Do Videos Belong in the Classroom?

As both a parent and a teacher, I often struggle with two conflicting voices in my head.

As a parent, I question the value of media in the classroom. I want more reading, writing and arithmetic. I wonder what value a video has, especially when my children can read the book and use their vivid imaginations so well.

As a teacher, I’ve used videos in the classroom and recognize the value of media. Videos can help students visualize concepts and strengthen knowledge. Movies can present material in a way that enables conveying information in a short period of time. I must also admit that movies can be far more entertaining and interesting than listening to me lecture!

According to the Center for Media Literacy, media literacy can help students source, assimilate, discern, and communicate in a number of formats. It is about teaching students to think creatively and critically. 

Here are ideas on how to incorporate videos with different teaching strategies:

Responsive Classroom: Teachers can use innovation and creativity to employ videos in each step of the Responsive Classroom. For example, they must be on the lookout for different and new ways to revise the classroom rules. One simple way is to create a fun video of the rules with animated characters in a particular situation. This helps the younger children to develop concrete, positive visual images of what it looks like to be part of a community and with  rules. The video can then be followed by a discussion.

Inquiry-based Learning: The inquiry-based model provides opportunities for students to work in small groups on topics that interest them. For example, students may select a few issues to explore, such as the nutritional values of including fruit in your diet, the toxicity of waste materials dumped in the sea, and so on. They may then document their experiments and findings as video recordings to share with the teacher and the entire class. Teachers may also provide lecture videos to students one day prior to the lesson so that they can spend class time in hands-on activities.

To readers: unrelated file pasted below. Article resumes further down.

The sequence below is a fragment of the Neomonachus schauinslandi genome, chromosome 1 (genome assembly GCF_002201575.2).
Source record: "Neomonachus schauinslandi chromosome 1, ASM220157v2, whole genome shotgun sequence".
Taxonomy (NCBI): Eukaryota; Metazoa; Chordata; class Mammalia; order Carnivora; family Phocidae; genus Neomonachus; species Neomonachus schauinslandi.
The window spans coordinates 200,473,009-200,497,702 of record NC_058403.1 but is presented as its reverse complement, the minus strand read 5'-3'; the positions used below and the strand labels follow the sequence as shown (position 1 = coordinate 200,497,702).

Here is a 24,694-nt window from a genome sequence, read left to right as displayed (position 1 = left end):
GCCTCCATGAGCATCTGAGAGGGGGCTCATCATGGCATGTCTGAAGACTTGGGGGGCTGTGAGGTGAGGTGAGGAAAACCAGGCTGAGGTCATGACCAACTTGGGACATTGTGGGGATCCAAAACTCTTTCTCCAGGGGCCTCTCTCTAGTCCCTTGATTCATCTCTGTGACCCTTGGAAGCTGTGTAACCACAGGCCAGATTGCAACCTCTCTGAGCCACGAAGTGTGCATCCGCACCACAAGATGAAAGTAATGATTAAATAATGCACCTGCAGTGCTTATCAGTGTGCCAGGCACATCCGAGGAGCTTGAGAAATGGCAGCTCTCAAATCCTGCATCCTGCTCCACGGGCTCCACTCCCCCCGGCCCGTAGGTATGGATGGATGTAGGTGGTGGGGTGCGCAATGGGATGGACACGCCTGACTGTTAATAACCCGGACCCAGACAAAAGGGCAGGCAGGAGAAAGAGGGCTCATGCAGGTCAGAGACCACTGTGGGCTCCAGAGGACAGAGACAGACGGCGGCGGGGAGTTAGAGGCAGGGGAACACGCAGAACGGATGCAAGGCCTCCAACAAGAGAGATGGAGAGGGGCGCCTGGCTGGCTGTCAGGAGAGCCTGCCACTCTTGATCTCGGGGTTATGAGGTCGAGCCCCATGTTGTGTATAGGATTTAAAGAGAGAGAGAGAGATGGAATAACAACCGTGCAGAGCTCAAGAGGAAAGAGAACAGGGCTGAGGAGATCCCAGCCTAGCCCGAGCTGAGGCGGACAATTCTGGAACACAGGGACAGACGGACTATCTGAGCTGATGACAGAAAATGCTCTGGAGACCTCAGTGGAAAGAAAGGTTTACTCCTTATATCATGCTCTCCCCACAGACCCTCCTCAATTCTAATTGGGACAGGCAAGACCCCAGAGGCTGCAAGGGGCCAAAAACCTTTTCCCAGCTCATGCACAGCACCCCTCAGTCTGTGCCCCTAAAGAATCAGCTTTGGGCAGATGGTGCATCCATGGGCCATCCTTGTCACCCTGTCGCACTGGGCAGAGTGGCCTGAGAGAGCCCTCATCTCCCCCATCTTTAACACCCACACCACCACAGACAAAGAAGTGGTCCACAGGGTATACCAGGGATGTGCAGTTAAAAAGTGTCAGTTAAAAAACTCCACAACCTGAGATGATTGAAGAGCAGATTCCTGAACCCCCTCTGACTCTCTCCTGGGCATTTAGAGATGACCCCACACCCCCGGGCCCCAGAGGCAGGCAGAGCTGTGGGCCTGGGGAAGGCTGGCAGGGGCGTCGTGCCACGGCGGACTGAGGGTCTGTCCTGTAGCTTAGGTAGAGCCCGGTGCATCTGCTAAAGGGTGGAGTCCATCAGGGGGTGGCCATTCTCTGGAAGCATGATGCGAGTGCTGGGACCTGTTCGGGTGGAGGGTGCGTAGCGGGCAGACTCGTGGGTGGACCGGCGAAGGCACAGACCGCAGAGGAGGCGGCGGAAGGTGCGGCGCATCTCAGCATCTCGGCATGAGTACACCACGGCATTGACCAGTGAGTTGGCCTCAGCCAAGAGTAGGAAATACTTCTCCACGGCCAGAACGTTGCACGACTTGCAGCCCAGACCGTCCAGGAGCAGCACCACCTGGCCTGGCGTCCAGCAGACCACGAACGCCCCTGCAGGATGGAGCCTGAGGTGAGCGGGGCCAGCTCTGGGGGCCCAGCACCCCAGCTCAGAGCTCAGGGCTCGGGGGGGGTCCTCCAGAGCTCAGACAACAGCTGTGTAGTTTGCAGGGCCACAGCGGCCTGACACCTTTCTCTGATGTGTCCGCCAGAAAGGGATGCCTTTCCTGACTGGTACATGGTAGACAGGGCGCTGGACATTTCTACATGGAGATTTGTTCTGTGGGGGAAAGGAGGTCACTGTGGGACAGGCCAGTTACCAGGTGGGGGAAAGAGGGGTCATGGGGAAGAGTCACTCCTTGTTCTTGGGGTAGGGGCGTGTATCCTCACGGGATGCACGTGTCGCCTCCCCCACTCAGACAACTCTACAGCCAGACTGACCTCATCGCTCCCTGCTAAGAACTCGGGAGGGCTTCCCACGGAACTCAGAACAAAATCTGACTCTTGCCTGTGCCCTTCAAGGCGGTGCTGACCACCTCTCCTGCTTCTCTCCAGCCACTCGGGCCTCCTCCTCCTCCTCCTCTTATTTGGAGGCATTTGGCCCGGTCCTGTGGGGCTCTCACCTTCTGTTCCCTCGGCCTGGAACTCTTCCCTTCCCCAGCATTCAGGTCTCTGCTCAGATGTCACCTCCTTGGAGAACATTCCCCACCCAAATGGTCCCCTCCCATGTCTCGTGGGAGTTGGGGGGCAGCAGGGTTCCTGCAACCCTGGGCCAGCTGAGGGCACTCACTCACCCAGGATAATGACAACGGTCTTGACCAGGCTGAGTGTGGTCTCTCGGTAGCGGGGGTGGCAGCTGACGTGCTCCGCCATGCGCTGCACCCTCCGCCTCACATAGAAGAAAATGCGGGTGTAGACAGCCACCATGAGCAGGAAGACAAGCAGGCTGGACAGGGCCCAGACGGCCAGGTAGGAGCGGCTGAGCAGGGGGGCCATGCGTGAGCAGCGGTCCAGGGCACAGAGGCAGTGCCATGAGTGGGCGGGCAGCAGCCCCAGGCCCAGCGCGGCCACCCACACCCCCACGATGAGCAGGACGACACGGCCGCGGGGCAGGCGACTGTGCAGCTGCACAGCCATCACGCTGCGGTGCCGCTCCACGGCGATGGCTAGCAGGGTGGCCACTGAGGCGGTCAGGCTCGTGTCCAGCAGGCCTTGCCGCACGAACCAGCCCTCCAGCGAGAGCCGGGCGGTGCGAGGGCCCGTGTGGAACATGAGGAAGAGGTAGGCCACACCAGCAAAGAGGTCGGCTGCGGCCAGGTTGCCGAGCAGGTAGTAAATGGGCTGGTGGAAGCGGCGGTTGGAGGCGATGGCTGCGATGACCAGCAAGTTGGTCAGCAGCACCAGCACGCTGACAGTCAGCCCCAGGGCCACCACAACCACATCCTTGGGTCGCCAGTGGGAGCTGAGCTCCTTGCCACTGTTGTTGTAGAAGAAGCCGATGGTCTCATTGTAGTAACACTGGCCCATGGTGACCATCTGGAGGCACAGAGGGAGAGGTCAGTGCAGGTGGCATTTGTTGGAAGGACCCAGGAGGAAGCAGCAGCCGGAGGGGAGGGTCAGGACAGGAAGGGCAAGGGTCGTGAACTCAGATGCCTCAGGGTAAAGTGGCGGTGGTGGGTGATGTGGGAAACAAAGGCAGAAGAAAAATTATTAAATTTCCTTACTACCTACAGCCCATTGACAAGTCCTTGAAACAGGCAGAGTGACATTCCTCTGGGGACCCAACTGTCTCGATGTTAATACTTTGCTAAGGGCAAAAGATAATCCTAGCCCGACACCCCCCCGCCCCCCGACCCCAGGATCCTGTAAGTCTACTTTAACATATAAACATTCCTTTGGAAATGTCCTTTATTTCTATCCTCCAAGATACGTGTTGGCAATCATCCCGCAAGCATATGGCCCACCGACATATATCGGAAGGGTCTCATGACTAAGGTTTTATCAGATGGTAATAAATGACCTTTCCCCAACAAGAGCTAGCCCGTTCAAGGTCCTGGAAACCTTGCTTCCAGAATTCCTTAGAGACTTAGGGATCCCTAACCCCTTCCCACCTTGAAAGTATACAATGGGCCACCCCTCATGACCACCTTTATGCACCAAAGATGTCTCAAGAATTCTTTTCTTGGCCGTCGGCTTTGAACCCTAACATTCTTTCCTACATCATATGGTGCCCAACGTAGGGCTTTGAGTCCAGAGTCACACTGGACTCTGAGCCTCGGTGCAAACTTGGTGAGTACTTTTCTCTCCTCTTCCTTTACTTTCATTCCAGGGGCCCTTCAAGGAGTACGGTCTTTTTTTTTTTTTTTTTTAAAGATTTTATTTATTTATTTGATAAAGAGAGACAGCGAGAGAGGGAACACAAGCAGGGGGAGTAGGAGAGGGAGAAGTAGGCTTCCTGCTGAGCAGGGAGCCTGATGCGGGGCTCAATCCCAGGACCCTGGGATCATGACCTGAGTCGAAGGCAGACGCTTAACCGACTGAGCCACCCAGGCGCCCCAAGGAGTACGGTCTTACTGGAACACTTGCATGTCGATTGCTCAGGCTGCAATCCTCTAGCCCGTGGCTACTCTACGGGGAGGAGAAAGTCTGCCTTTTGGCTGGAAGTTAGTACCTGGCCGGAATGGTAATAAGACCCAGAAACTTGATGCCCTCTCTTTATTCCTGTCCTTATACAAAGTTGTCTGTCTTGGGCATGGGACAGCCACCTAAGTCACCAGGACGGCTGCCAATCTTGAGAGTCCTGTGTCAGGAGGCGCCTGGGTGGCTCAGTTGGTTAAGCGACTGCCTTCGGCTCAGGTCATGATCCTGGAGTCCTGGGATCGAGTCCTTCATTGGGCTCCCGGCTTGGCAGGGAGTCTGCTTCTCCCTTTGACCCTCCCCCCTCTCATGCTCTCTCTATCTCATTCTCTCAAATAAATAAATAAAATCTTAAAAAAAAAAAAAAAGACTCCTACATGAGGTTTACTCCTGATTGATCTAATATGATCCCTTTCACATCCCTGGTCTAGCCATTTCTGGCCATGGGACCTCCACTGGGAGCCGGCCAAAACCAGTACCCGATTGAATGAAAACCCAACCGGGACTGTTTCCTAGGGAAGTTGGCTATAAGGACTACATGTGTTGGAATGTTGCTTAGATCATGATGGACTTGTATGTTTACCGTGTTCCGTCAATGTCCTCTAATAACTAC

Project-based Learning: An effective way to display the projects to the public would be to incorporate technology into it. A typical project can accommodate video cameras and other technological tools such as digital cameras, interactive whiteboards, GPS devices, and so on. Video presentations help students demonstrate understanding. The presentations may be assessed and uploaded on a  classroom YouTube page.

Blended Learning: Videos can be used as an introduction to a lesson so students can understand the context of the lesson, or as reinforcement for material that has already been taught.

If you’re thinking about incorporating videos into your curriculum, start exploring YouTube, a platform that is full of informative and engaging content at all levels. Video helps teachers bring the world right into their classroom, to hear different solutions to a particular problem, listen to experts discuss a specific topic, and more.

In addition to finding content on YouTube, teachers might also start YouTube channels for their classes to share videos with students and showcase their work. Be sure to follow safety  procedures if you’re sharing student information. In the past few years, YouTube has become well known as a powerful tool for teaching and learning, especially in a hybrid or online classroom.

Videos in the classroom can be helpful in more ways than one! Check out Videos in the Classroom at!


About the Author
Ellen Paxton is a respected expert in education and best known as the Chief Learning Officer of Professional Learning Board. As a two-time National Board Certified Teacher, Ellen has successfully published and customized online professional development courses and Learning Management Systems for 20 years to help teachers meet their state continuing education renewal credit requirements. Through, and, Ellen has established solutions and maintained partnerships with several accredited universities, higher education institutions, teachers’ unions and state Departments of Education while setting strategic direction that makes a difference and overseeing implementation of popular online PD.